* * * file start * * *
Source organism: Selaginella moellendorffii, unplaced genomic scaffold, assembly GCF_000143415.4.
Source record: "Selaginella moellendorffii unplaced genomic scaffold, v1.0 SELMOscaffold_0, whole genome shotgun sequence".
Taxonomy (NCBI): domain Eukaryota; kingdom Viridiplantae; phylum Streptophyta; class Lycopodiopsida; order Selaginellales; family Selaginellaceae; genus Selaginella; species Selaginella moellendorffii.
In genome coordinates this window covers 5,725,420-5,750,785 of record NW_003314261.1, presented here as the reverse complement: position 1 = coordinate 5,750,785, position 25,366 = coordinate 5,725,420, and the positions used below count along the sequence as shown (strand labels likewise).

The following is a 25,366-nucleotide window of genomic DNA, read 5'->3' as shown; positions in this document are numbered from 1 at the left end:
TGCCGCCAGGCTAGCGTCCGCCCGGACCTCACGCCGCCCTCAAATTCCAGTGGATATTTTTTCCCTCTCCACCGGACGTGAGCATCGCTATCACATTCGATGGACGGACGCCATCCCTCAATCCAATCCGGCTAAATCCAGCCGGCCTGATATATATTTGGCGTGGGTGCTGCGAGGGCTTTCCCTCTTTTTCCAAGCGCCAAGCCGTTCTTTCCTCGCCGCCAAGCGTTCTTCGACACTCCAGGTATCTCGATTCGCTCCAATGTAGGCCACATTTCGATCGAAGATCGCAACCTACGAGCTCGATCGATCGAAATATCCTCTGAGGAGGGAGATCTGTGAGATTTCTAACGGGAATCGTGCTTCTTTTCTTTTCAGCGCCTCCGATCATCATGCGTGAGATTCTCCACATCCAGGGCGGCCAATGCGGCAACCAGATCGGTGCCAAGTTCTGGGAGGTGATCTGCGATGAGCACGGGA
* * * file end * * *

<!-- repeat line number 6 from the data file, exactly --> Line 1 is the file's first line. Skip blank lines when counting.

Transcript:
TGCCGCCAGGCTAGCGTCCGCCCGGACCTCACGCCGCCCTCAAATTCCAGTGGATATTTTTTCCCTCTCCACCGGACGTGAGCATCGCTATCACATTCGATGGACGGACGCCATCCCTCAATCCAATCCGGCTAAATCCAGCCGGCCTGATATATATTTGGCGTGGGTGCTGCGAGGGCTTTCCCTCTTTTTCCAAGCGCCAAGCCGTTCTTTCCTCGCCGCCAAGCGTTCTTCGACACTCCAGGTATCTCGATTCGCTCCAATGTAGGCCACATTTCGATCGAAGATCGCAACCTACGAGCTCGATCGATCGAAATATCCTCTGAGGAGGGAGATCTGTGAGATTTCTAACGGGAATCGTGCTTCTTTTCTTTTCAGCGCCTCCGATCATCATGCGTGAGATTCTCCACATCCAGGGCGGCCAATGCGGCAACCAGATCGGTGCCAAGTTCTGGGAGGTGATCTGCGATGAGCACGGGA